This means that since they are not out here running and rushing to be in love, it's rare that they will ever be in love with two women at once time. I mean rare like a UFO sighting! In like (to take pleasure in; find agreeable or congenial)? Sure. In lust (intense sexual desire or appetite)? Absolutely. In interest (something that concerns, involves, draws the attention of, or arouses the curiosity of a person)? Of course. But in love? The answer is simply "no".
How can I say that so confidently? Because in love is not something that should be treated casually. For a man, I venture to say that once he reaches the in love portion of the program, he's got courtship on the brain. Courtship is not to be confused with chivalry. Courtship isn't about opening doors and turning off cell phones on dates. Courtship, by true definition, is about seeing someone as a partner for life and putting the steps into place to make that happen. And no, I don't personally know any man who has done that even a handful, let alone dozens of times. Also, of the men I know who take courtship seriously, two women did not overlap either. They may "have love" for someone other than who they are in love with, but actually in love with the other chick? No.
So, if the only way that any of us can be in love is if someone accompanies us in that type of relationship, this means that in order for any of us to be in love with two men at one time, they have to be along with us for the ride. In other words, they have to be exactly where we are mentally and emotionally. Oh, and relationally. Two men who are doing exactly that, at the same time, with one woman is highly unlikely. There's more though.
I'm pretty sure most of us have heard a variation of the quote "If ever I am just an option, don't choose me." There's not enough time or space today to get into the fact that if you're truly in love with yourself, you would never allow someone to tell you that they are in a duality with you and someone else (and if someone else is in love with themselves, they wouldn't settle for that either). But there's another reason why I'm bringing that quote up.
When I sit and reflect on the four men that I loved—that I really and truly loved—at the time when I felt as though I was in love with them, there was no confusion going on. If I had to choose anyone else on the planet, it was only one of them, period. I believe it's because when you're in love and someone is in love with you, that experience is so consuming that it's hard to even consider someone else sharing that space.
What about the times when I wondered if I was in love with more than one of them?
Remember how I said at the top of the article that love comes in levels? My first and last love are two men whom I've loved more than just about any other human being on the planet. Both journeys lasted for several years. In fact, my first love came back into my life for the billionth and final time while I was still caught up in the last guy. Because of how much I once loved my first love, because he and I discussed where we were now and what we should do with those feelings, on the surface, it could appear as if I was in love with two men. But here's the thing—if I had to choose between him and the other guy, there really was no contest. Something being tempting doesn't mean that you're "in love". Something that you may reminisce about doesn't mean that you're "in love".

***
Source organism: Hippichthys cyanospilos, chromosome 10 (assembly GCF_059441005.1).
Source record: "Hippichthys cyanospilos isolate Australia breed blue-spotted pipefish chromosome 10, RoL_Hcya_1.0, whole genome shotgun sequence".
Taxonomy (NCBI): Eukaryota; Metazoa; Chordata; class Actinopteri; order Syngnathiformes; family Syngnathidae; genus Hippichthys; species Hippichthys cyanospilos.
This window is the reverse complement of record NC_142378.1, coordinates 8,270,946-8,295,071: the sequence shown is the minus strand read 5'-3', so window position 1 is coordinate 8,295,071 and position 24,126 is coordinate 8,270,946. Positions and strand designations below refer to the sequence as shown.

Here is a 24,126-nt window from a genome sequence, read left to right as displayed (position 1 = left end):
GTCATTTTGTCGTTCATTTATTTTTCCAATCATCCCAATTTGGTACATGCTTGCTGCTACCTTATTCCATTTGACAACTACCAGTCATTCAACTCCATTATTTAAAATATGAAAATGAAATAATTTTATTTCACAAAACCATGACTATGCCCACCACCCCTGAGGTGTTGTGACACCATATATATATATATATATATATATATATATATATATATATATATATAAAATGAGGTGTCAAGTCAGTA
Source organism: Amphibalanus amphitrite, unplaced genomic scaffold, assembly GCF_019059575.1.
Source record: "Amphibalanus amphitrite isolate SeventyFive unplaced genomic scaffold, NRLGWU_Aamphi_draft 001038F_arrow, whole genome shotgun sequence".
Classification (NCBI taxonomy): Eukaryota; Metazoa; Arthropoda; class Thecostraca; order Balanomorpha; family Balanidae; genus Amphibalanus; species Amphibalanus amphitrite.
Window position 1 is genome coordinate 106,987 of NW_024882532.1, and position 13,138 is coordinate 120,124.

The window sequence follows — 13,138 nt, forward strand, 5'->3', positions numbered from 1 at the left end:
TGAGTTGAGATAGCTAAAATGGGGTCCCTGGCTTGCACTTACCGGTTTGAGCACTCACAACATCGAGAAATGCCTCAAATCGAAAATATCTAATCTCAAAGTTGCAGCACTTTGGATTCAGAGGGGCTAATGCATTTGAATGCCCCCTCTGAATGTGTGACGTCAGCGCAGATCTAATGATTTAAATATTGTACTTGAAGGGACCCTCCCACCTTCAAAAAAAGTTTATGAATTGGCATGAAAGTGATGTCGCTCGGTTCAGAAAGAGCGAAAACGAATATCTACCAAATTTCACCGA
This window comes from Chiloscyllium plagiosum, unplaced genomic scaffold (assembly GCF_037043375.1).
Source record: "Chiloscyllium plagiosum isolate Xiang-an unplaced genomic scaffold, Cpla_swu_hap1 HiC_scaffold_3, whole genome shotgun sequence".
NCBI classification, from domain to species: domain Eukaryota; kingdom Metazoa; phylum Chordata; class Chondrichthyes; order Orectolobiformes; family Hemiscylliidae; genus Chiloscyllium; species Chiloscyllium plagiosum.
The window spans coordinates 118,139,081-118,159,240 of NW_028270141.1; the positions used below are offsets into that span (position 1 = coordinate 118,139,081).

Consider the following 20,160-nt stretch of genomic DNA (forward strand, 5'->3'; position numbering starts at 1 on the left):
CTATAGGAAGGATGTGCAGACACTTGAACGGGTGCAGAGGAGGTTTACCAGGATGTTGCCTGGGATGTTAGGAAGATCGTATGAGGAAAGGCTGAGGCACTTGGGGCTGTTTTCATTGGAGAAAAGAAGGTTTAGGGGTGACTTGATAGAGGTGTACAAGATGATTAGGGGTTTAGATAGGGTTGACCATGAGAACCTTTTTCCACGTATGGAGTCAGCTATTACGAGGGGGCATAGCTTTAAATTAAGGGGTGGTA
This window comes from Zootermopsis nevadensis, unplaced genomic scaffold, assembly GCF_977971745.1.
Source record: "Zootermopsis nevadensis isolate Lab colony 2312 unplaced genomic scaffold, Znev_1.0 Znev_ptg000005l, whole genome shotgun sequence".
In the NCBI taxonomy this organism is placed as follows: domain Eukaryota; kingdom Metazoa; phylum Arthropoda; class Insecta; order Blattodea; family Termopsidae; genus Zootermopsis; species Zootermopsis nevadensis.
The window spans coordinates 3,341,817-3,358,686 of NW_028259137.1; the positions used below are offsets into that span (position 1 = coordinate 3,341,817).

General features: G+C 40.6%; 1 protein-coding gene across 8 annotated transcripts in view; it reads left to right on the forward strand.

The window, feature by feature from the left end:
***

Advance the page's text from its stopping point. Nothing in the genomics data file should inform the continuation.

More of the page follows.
The one you would choose, above all others, no matter what? That's who you're truly in love with.
And what if you can't decide between two guys? Do yourself and them a favor and replace "in love" with "love" because that's actually where you're at. And, real talk, if you're somewhere in the headspace of "If I could create a hybrid of the two, I'd be so happy", there's a chance that you should play Outkast's jam "Prototype", take the pressure off of yourself and wait for the one who wouldn't have to compete with anyone else. Including and especially those two fellas. Because another thing about being in love is you are all in with someone and you can't do that fractionated.
Being in love keeps you with a singular focus. It's designed to be that way.
So yeah. Whenever someone tells me that they are in love with two people, if their heads are out of the clouds enough to listen, what I'll typically suggest is they consider that what's really going on is they love two folks and they are in confusion about what to do next. How do they get out of that confusion? One way is to decide who they would choose if they had to choose (someone always has the upper hand). Another way is to discuss with both individuals how they feel about them. Because there's no point in contemplating over being in love with someone who isn't thinking about choosing to be in love with you.
Bottom line, saying that you're in love with two people may be popular but it's not really accurate.
Now that you see things from this perspective, who are you truly in love with?
Featured image by Getty Images